‘Natural modern’ is a term we’ve coined to describe the unique architectural design of David’s House. To some, ‘natural modern’ is an oxymoron; a combination of contradictory terms. We saw it as the perfect descriptor for a design style that combines the aesthetic ideals of modern design with the warmth and elegance of a traditional home.
The ‘natural’ component of the style is two-part. Firstly, it’s the use of natural materials in the design; both on the exterior of the home, carried through to the interior. Natural stone, rich woods and copper add texture and definition to the façade. When used throughout the interior they create a seamless flow, blurring the lines between inside and outside. Secondly, ‘natural’ describes the way the design is integrated into the neighbourhood; the way it blends with its traditional surroundings and respects the community’s established character. It references the organic way the home is situated on the lot, mindful of the existing tree stand, designed to be “of the land” and not simply sitting on top of it.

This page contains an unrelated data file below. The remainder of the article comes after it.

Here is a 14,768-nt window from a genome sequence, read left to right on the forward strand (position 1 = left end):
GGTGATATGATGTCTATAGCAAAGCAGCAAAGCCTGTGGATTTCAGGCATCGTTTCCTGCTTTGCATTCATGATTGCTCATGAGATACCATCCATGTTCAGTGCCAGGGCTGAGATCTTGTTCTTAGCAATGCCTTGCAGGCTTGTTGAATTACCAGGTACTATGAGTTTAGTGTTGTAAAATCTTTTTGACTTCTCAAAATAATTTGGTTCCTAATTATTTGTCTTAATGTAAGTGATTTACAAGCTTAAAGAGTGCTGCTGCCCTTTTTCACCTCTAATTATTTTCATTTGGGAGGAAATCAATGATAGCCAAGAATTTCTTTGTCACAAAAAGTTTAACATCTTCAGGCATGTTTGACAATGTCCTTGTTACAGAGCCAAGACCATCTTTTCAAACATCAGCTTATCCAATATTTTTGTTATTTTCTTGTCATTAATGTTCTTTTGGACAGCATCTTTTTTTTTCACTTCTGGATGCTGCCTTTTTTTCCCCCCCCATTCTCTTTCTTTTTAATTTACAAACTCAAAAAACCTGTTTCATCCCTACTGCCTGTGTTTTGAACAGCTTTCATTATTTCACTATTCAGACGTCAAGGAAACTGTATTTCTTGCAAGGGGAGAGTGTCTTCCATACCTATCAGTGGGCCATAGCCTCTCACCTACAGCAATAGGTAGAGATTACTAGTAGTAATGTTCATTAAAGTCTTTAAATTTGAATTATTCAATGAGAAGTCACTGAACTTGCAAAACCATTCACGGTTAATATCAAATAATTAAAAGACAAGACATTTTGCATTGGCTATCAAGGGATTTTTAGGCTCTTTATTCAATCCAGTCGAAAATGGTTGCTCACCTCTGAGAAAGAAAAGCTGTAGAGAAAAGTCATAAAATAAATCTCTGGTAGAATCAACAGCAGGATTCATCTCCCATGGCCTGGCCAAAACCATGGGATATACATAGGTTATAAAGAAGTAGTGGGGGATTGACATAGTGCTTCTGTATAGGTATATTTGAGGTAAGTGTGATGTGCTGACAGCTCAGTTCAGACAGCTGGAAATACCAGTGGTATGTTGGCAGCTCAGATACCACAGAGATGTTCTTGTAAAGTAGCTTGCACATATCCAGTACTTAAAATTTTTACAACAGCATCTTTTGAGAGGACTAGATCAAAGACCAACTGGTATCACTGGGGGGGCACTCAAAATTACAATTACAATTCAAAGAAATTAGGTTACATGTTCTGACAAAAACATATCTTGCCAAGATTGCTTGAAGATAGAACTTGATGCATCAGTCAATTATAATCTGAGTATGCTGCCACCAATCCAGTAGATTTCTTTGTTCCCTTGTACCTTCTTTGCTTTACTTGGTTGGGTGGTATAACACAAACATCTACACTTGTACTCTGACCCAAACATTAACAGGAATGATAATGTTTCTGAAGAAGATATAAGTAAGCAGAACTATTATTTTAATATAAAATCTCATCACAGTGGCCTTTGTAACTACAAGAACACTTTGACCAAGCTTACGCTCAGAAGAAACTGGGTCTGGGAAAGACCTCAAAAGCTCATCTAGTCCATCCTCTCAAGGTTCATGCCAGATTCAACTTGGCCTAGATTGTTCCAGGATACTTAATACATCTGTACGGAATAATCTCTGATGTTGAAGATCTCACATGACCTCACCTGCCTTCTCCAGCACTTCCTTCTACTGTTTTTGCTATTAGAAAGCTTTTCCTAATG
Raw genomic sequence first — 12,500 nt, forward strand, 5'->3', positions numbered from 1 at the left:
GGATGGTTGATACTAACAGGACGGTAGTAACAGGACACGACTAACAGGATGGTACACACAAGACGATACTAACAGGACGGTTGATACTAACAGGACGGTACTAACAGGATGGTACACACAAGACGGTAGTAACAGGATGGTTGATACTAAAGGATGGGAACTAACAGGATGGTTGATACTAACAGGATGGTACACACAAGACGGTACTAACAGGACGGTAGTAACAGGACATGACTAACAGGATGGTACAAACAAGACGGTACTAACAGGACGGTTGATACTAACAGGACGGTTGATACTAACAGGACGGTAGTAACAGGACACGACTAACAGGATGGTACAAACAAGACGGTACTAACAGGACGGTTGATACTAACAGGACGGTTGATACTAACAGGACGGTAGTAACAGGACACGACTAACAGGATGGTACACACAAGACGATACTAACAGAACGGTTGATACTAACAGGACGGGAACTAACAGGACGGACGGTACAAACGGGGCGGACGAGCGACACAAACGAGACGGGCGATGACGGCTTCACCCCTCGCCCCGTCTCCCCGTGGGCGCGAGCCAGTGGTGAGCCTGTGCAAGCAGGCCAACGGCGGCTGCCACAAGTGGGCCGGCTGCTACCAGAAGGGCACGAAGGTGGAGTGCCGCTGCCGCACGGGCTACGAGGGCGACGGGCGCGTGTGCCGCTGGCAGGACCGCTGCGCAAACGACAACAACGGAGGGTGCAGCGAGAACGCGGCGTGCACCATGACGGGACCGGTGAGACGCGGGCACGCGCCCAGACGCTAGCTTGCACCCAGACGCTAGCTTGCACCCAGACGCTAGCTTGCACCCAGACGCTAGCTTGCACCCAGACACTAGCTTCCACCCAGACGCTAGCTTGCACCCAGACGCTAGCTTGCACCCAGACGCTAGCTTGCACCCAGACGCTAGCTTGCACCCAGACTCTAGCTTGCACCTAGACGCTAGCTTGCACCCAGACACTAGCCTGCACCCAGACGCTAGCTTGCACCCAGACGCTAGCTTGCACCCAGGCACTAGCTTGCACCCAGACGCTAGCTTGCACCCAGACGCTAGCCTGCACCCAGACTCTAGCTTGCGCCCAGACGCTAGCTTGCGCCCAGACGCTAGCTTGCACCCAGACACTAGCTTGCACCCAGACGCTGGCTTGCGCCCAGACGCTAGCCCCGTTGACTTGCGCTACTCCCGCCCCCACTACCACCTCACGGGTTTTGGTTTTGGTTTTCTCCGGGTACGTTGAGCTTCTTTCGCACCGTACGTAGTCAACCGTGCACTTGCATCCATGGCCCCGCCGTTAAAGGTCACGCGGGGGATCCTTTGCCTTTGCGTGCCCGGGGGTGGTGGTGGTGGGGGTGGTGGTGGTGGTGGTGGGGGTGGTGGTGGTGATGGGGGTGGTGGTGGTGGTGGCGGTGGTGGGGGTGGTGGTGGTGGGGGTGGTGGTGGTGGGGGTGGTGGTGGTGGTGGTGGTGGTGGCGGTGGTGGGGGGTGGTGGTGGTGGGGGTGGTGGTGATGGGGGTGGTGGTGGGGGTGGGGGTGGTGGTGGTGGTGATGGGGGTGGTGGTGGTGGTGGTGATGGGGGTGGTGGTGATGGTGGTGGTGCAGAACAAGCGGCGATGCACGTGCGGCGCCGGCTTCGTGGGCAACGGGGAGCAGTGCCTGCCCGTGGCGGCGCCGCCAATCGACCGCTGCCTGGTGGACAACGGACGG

The ‘modern’ aspect of ‘natural modern’ reflects the principles behind the design – clean lines, uncluttered space, visual clarity. It defines the simplicity of the design; flat or low sloping roof lines versus peaked rooflines with numerous gables, structural elements exposed rather than hidden behind ornate detailing, open floor plans as opposed to distinct room division.
Like any design style, ‘natural modern’ can be interpreted and applied in a variety of ways. Over the next several months we will be showcasing projects inspired by David’s House. Some of these projects are in the design phase, others in construction. All of the homes were influenced by ‘natural modern’ design, but like every custom home, the design style has been interpreted and applied in a way that reflects the lifestyle, inspirations and desires of the client.
In a neighbourhood where English Manor and Arts & Crafts reign, David’s House illustrates how natural materials, familiar massing and a thoughtful design process can integrate a modern home into a traditional neighbourhood.
This is David’s front foyer. The large expanses of glass, structural clarity of the staircase and industrial-inspired windows showcase the modern elements of the design.